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Cleaning a Salt Water Chlorinator Cell with Muriatic Acid

George Nicholls Tips & Information Tagged With: , ,
Cleaning salt cell with muriatic acid

Salt water chlorinator systems for pools are all the rage these days. And with all the positives that users get to look forward to, it is not so hard to see why. The most important part of the salt chlorinator is the salt cell. This is what is responsible for producing the chlorine from the salt dissolved in the pool. As with most good things in life, the cell plates require periodic maintenance to prolong their life. This article discusses the merits of cleaning a salt cell with muriatic acid.

How To: Cleaning a Salt Cell with Muriatic Acid

Salt cells in chlorinators are exposed to a lot of elements and minerals as the water passes over and through the unit. Over time, these minerals can build up on the cell plates, mostly calcium, and will negatively affect the overall performance of the chlorinator. Most manufacturers will recommend periodic inspection and cleaning every 3 months.

It is important to note that cleaning the mineral deposit off the plates with a hard device is certainly NOT recommended due to the damage it can cause to the chlorinator plates.

Cleaning salt cell with muriatic acid is one of the best ways to clean the minerals built up on the cell plates. It has the same chemical composition as hydrochloric acid but contains extra compounds. These make it great as a sanitization compound as it targets both the minerals and other organic and living matter in the cell. Below are a few simple steps to follow when using muriatic acid to clean your salt cell.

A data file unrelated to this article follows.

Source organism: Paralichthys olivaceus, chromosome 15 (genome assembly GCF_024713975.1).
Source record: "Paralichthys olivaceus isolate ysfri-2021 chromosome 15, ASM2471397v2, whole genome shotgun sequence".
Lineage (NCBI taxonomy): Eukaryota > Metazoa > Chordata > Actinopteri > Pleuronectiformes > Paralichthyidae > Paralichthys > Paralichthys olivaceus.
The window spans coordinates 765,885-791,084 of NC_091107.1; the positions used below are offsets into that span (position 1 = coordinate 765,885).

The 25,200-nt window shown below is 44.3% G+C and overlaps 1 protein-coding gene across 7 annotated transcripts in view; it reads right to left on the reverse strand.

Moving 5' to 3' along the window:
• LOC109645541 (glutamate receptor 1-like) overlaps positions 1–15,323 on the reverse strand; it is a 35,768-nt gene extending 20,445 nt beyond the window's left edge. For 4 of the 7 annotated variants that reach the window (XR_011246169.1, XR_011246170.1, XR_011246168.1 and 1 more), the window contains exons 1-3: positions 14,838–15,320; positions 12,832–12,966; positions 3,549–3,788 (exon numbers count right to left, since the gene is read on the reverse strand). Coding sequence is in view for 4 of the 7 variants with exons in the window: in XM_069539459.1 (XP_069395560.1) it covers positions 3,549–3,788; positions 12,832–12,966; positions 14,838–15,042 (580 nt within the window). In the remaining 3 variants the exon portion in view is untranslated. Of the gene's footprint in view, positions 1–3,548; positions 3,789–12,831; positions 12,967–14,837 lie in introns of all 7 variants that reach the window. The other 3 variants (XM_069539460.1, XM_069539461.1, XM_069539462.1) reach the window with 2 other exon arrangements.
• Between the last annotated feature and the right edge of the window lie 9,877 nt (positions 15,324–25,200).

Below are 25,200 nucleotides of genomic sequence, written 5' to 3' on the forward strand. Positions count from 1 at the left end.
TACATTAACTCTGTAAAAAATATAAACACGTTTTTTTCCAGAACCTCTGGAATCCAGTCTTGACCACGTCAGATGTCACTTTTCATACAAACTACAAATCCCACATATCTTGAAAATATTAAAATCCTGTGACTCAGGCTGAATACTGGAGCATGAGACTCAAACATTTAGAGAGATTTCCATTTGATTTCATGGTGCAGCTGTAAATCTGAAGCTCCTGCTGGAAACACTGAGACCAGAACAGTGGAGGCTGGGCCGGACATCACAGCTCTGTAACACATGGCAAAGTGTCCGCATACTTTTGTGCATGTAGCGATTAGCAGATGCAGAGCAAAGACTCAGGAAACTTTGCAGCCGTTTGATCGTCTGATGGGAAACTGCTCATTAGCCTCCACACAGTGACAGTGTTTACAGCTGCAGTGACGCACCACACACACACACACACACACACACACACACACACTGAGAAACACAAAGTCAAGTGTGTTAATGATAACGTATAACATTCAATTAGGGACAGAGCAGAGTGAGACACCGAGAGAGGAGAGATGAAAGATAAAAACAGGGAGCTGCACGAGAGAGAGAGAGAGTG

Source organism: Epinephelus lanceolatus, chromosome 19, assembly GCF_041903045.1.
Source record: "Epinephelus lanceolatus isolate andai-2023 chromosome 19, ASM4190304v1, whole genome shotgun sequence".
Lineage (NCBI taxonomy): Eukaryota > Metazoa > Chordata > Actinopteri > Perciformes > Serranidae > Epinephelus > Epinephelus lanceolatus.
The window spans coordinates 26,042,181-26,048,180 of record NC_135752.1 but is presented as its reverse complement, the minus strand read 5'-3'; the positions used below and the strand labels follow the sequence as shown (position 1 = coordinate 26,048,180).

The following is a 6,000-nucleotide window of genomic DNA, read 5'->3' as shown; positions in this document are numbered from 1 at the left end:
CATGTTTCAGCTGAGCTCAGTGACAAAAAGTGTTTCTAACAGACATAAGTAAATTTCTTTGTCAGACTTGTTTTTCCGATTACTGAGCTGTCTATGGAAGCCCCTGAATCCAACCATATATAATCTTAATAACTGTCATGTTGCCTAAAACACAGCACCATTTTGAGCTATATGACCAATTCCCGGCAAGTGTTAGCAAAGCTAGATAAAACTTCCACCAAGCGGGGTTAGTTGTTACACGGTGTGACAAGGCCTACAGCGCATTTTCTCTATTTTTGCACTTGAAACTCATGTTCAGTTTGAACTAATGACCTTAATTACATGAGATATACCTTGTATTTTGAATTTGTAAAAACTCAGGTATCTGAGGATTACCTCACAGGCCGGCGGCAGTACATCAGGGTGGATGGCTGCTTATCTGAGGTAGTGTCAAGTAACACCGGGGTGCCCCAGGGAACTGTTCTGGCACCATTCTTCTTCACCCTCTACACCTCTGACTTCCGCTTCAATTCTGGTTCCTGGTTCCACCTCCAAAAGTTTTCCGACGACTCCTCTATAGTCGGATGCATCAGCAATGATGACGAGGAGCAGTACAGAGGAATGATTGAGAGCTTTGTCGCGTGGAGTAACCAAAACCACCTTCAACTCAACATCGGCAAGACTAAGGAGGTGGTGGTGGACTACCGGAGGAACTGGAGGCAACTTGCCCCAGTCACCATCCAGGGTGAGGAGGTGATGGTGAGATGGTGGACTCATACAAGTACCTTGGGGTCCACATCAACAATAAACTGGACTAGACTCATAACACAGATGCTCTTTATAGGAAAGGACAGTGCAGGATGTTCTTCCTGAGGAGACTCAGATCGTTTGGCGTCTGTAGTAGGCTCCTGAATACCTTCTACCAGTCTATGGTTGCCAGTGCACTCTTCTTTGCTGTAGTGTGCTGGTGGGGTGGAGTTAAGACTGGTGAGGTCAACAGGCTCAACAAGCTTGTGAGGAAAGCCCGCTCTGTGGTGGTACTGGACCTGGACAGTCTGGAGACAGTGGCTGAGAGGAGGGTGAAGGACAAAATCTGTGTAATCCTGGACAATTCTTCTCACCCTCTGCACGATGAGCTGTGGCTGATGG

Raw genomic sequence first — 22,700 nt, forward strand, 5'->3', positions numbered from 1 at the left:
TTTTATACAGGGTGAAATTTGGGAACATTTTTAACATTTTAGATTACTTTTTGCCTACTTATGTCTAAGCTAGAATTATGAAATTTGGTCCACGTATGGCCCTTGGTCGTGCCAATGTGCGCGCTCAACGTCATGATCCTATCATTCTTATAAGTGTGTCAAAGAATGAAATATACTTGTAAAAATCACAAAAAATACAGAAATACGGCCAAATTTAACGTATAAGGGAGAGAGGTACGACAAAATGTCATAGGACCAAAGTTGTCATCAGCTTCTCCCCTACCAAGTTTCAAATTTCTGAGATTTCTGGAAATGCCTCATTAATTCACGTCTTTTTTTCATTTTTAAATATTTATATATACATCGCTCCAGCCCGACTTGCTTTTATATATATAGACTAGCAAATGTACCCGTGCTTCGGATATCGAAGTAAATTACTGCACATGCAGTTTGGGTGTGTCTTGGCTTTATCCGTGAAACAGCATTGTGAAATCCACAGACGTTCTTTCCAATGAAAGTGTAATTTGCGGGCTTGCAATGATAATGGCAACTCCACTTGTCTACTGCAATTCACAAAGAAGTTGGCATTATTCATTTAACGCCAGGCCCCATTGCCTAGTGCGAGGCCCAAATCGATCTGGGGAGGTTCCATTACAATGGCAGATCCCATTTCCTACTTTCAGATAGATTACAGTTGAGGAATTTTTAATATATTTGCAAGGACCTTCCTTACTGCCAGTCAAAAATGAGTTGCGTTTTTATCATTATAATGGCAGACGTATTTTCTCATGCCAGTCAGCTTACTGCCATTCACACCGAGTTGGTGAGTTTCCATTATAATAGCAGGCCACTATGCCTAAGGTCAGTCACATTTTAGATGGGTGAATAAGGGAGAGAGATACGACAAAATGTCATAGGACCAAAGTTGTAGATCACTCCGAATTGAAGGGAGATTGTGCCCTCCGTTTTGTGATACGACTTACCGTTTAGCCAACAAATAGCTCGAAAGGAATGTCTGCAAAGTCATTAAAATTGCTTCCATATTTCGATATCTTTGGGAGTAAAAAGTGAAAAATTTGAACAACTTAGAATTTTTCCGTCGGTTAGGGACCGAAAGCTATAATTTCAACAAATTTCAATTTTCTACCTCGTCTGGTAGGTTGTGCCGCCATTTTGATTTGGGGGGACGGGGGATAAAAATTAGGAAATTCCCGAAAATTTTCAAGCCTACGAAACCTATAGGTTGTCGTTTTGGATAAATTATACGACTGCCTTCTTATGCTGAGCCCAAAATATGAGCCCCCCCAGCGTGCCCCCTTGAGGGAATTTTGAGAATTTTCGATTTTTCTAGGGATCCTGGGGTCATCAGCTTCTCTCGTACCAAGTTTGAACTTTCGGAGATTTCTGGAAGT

1. STEP 1 – Switch of the system and remove the salt cell; check your manufacturer’s instructions on how to do this specifcally for your type of chlorinator.

2. STEP 2 – Suit up with protective gear including cover-alls, gloves and goggles.

3. STEP 3 – Add muriatic acid to water in the ratio of 1 part acid for every 5 parts of water.

4. STEP 4 – Soak the cell in the mixture for 10-15 minutes then rinse off using a high pressure hose.

5. STEP 5 – Inspect the salt cell’s plates. If there are deposits still visible, repeat the process. If there aren’t any, reinstall the unit and start the system.

Why Muriatic Acid Is The Best Option

As earlier stated, muriatic acid has a lot in common with hydrochloric acid. However, it is the better option by far when it comes to salt cell cleaning and other sanitization practices. Below are four reasons why.

  1. Muriatic acid is enriched with extra compounds for activity against microbes and not just accumulated minerals.
  2. It is more diluted than hydrochloric acid and will not cause metal erosion in the process of salt cell cleaning.
  3. Muriatic acid is safer and less irritating to work with than hydrochloric acid.
  4. Muriatic acid is also less reactive with water. However, you should still mix by adding acid to water and not the other way round.

Bottom Line

After all is said and done, there is no denying the fact that cleaning a salt cell with muriatic acid is exactly what your salt water chlorinator needs. It is important to remember that you need to carry out maintenance like this on a regular basis. With salt cells in particular, you should clean at least once a season or as recommended by the manufacturer. So whether it is for your home pool or high end spa, the tips and guidelines above should help keep your system clean and functioning optimum for convenience and longevity.

Please note that this article is a general recommendation and may not apply to all types of salt water chlorinators. Please consult with your manufacturer’s instructions prior to carrying out any cleaning with a solution such as muriatic acid.